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On Yer Bike

11 things you might not know about cycling in Ireland

Let’s settle this red light thing for once and for all.

LATER THIS YEAR there’ll be an extra 950 bikes on the streets of Dublin city with the expansion of the hugely popular Dublin Bikes scheme.

The plans were ratified by Dublin City Council last night and will see 58 new stations spread out across the city.

There are similar plans for a scheme in Galway, with bike commuting on the up across the country.

Whether you’re a pedestrian, a cyclist or a driver, here are a few things you may not know about getting around the country on two wheels…

1. Cyclists aren’t obliged to use cycle lanes

In October 2012 the transport minister Leo Varadkar published legislation which abolished the requirement for cyclists to use designated lanes.

According to one Towers cyclist:

If we aren’t in [the cycle lanes] it’s usually for a good reason.

Cyclists are only required to use cycle lanes in pedestrianised areas or where a contra-flow cycle track is provided.

Flickr/Creative Commons/RichardMasoner

2. Locking up your bike is practically an art form

Video: YouTube/Cycling Campaign

3. But not everyone gets it

via Imgur

4. If you get knocked off your bike, you might still come away with a useful souvenir

via Imgur

5. Dublin is the eleventh most bicycle friendly city in the EU

Well, it’s ninth on the grid, but with Seville and Bordeaux in joint fourth and Nantes and Antwerp in joint fifth, that makes Dublin 11th.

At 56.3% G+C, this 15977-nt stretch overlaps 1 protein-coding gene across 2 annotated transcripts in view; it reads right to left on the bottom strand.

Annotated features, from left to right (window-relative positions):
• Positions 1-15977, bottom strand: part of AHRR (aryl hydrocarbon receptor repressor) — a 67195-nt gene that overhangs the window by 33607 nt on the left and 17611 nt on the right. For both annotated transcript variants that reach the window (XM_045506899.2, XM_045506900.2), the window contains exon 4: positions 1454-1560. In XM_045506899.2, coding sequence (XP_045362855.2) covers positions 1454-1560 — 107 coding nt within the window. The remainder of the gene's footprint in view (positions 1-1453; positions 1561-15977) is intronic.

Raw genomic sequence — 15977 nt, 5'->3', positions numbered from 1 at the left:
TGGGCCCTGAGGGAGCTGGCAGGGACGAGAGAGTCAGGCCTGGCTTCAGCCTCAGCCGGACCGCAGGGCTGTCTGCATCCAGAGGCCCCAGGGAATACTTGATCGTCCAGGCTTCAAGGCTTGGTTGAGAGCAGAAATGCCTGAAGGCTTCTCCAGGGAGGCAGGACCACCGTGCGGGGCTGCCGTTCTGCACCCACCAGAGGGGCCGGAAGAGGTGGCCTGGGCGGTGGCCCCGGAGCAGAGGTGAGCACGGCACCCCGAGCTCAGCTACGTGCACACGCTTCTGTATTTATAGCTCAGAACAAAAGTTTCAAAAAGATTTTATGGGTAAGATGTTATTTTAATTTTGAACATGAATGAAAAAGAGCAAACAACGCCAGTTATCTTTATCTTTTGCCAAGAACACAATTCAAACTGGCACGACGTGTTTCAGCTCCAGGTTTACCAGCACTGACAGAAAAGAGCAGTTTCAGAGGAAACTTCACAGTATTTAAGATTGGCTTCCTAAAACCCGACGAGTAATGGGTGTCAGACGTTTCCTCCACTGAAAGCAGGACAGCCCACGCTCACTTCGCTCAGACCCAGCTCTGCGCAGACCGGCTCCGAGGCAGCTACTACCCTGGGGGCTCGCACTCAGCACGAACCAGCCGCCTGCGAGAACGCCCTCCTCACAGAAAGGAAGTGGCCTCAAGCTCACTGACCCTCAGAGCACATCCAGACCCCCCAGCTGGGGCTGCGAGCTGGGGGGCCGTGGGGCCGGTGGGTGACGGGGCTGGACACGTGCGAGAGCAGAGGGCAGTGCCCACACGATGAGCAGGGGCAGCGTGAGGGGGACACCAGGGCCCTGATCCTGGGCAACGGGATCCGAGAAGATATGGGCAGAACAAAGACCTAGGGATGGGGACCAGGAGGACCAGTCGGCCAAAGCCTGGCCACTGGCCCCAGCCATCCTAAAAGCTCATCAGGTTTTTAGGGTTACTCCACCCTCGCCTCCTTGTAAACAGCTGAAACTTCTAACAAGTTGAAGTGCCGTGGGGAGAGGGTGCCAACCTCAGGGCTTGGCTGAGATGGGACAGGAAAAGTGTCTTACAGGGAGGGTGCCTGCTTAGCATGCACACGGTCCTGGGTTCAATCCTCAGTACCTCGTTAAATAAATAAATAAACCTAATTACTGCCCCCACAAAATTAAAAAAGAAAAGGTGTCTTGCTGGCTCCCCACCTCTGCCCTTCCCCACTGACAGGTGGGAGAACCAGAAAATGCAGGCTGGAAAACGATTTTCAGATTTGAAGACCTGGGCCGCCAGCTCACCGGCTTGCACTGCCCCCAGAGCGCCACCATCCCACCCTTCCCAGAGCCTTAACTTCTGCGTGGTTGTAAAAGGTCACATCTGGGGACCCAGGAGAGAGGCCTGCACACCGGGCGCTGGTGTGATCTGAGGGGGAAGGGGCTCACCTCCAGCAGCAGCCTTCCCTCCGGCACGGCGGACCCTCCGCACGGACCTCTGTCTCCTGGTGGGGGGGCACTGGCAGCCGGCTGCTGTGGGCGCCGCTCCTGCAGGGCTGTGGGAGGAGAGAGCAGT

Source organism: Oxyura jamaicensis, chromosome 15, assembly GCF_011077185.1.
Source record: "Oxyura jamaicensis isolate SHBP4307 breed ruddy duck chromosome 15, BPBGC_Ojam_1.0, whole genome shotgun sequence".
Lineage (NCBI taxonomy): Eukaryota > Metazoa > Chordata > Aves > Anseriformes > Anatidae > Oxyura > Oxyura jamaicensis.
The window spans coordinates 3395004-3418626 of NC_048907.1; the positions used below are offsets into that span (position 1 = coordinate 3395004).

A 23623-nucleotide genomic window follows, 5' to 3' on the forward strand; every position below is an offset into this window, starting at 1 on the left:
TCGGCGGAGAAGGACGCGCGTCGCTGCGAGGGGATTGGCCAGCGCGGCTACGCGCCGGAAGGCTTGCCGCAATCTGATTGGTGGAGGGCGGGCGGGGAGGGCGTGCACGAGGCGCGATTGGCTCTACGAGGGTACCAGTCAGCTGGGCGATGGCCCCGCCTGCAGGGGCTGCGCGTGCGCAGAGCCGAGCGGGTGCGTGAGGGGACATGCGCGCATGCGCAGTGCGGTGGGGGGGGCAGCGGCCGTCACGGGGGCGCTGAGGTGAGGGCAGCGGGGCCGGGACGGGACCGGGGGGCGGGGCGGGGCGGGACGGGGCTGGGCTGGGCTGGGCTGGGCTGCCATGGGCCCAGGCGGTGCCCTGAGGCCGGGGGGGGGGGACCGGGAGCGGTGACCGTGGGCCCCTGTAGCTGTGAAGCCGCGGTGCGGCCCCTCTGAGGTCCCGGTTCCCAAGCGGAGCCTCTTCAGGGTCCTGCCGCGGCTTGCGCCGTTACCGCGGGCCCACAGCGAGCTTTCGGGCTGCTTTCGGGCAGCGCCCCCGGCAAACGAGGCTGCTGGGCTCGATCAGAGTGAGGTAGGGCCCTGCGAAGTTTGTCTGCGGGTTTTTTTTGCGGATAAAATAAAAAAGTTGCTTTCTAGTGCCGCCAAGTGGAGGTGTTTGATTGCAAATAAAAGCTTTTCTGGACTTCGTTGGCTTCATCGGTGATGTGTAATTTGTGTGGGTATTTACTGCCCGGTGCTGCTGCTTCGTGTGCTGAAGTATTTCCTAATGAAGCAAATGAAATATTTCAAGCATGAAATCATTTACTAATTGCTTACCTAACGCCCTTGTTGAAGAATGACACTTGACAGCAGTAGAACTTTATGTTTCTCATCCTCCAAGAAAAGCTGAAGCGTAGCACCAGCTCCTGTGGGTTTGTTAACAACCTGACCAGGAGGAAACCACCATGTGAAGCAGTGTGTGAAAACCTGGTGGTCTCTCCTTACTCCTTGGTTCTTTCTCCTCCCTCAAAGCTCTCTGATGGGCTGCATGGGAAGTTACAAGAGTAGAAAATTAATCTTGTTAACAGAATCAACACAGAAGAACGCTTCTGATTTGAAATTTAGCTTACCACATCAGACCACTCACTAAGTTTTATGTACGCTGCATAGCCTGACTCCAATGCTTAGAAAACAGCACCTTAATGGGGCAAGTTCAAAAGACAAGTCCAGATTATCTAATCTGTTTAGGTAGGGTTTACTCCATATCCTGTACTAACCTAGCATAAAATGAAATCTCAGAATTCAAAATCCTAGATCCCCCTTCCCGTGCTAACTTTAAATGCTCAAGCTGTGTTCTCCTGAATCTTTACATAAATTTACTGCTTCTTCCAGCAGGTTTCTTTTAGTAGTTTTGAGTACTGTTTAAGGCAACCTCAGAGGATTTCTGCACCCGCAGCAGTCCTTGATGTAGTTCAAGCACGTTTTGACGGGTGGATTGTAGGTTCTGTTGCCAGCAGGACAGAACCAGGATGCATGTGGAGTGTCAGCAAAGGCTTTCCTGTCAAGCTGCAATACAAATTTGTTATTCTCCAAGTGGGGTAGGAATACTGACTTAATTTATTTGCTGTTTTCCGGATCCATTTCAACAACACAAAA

The list was compiled by Copenhagenize, which gave marks to cities “for their efforts towards reestablishing the bicycle as a feasible, accepted and practical form of transport”.

6. If you’re on a bike you should give hand signals to traffic behind you and ahead of you

(But remember: signals do not give you right of way, they just indicate what you intend to do)

Info via Rule Of The Road/

7. What about taking bikes on buses and trains?

Bus Eireann will carry your bike, but only in the luggage compartment and only if there’s room and you might be charged for the privilege. A folding bike which is folded and wrapped appropriately will be treated as normal luggage.

Intercity trains have space for bikes (but only three per service, and there’s a fee) while bikes can be carried on commuter and DART services between certain times only.

Folding bikes are allowed on Dublin bus, but according to Cycling In Dublin, this is up to individual drivers, so be sure to have a smile ready.

You’d probably get away with this one though:

8. It’s not against the rules of the road for a cyclist to pass drivers on the inside… with exceptions

The same legislation published by Minister Varadkar in October 2012, it was clarified that cyclists have the right to overtake on the inside if the vehicles are stationary or moving slower than the cyclist.

There are exceptions though:

  • If the vehicle is turning left and looks like it will turn left before the cyclist overtakes
  • If passengers are getting in or out of the vehicle
  • If the vehicle is loading or unloading goods

9. Cyclists cannot break red lights

Nope, not even if you’re in a terrible hurry and there’s nothing coming. Not even then.

10. Anything you can do, Michael D can do better

via Imgur/Michael Donnelly

11. There’s a National Bike Week

It runs from 15-23 June and is aimed at encouraging people to be at one with the pedals, just like these lads:

Video: YouTube/SamHorgan

‘On yer bike!’ Cycle commuting is on the up in Ireland>

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